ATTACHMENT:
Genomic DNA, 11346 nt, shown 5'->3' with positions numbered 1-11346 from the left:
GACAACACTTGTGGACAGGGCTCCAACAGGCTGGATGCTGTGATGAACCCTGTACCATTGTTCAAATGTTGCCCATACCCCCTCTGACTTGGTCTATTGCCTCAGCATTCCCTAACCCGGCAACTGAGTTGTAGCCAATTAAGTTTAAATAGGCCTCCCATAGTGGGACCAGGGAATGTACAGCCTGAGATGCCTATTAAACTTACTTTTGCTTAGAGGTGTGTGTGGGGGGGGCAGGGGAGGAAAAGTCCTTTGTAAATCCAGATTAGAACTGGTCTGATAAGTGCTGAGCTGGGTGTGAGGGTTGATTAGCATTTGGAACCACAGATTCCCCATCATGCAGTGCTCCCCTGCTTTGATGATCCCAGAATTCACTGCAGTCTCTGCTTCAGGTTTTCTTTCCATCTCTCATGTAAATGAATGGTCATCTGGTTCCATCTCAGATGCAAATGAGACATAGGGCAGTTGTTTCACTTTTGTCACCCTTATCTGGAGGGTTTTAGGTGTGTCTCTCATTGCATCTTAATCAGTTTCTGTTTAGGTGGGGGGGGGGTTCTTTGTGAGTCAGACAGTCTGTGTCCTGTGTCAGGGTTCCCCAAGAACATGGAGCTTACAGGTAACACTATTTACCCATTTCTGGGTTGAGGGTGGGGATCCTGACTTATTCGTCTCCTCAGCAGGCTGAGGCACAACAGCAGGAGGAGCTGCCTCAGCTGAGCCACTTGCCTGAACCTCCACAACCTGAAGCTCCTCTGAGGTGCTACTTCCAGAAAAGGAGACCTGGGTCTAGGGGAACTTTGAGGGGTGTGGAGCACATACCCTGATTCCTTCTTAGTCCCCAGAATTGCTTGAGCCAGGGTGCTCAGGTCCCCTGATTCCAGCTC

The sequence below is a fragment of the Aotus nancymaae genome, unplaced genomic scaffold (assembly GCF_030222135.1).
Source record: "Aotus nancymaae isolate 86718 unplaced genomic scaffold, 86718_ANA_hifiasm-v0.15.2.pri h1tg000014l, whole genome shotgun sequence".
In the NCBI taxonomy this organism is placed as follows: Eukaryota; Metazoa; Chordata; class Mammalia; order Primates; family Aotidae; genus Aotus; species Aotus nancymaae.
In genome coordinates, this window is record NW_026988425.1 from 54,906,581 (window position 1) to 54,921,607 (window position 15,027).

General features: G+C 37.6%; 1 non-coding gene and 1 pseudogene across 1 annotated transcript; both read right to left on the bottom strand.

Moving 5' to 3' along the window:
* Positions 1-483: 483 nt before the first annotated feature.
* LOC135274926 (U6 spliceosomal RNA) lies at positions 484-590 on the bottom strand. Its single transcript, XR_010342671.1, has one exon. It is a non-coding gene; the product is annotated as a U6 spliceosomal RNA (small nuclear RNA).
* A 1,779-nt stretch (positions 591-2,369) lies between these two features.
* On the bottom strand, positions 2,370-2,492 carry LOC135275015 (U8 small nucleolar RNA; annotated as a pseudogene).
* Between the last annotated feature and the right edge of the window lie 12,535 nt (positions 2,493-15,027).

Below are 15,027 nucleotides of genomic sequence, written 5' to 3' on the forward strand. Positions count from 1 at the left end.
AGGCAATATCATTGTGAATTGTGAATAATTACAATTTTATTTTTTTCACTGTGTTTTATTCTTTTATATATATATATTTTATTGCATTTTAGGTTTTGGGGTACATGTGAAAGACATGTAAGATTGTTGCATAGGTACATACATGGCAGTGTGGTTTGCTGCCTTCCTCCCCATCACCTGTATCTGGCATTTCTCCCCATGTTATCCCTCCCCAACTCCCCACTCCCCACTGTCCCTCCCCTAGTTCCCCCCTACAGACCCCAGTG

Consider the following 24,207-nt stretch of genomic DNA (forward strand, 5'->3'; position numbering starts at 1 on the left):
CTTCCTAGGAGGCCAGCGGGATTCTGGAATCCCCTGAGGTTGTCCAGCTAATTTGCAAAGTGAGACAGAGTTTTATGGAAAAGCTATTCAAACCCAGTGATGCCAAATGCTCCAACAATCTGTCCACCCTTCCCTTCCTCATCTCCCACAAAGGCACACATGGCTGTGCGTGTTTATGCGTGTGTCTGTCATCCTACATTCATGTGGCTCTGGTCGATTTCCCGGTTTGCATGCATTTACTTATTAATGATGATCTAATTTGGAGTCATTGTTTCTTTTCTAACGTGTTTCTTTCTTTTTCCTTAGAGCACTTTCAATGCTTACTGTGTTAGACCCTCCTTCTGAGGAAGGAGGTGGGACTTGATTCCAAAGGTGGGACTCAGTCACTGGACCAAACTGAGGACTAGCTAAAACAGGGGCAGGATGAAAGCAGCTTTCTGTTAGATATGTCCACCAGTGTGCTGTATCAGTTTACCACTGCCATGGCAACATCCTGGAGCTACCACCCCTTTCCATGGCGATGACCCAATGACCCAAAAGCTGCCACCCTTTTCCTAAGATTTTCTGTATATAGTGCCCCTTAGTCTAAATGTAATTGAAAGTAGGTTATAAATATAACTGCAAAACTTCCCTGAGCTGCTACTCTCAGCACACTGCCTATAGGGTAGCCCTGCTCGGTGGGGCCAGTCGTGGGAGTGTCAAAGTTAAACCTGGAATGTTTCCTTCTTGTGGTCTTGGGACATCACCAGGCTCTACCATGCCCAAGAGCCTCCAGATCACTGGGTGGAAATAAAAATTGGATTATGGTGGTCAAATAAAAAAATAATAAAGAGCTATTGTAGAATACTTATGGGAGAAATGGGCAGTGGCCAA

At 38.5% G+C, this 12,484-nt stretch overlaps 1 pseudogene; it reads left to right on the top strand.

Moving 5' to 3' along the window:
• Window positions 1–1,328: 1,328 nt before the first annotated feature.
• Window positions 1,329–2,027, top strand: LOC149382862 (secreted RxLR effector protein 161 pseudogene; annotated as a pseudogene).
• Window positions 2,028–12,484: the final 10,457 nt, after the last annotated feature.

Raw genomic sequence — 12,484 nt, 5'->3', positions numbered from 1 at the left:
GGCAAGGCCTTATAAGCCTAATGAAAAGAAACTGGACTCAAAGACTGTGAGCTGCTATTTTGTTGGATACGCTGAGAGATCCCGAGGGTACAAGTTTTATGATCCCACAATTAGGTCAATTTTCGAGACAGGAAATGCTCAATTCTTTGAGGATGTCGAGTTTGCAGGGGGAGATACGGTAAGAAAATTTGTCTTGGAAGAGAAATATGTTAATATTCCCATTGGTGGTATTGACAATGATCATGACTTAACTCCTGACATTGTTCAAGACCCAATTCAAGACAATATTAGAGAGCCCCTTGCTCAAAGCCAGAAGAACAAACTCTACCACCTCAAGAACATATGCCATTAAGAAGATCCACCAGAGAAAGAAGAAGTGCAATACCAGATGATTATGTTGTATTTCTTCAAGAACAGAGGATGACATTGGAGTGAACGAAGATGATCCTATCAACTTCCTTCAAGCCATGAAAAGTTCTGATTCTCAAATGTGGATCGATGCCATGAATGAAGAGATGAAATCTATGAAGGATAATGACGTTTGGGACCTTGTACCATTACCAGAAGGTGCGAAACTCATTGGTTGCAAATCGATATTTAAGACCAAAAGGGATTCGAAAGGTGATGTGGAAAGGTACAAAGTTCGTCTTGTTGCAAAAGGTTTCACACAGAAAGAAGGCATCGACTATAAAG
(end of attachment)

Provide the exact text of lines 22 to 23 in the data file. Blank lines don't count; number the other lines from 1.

• Window positions 2,028–12,484: the final 10,457 nt, after the last annotated feature.

Raw genomic sequence — 12,484 nt, 5'->3', positions numbered from 1 at the left: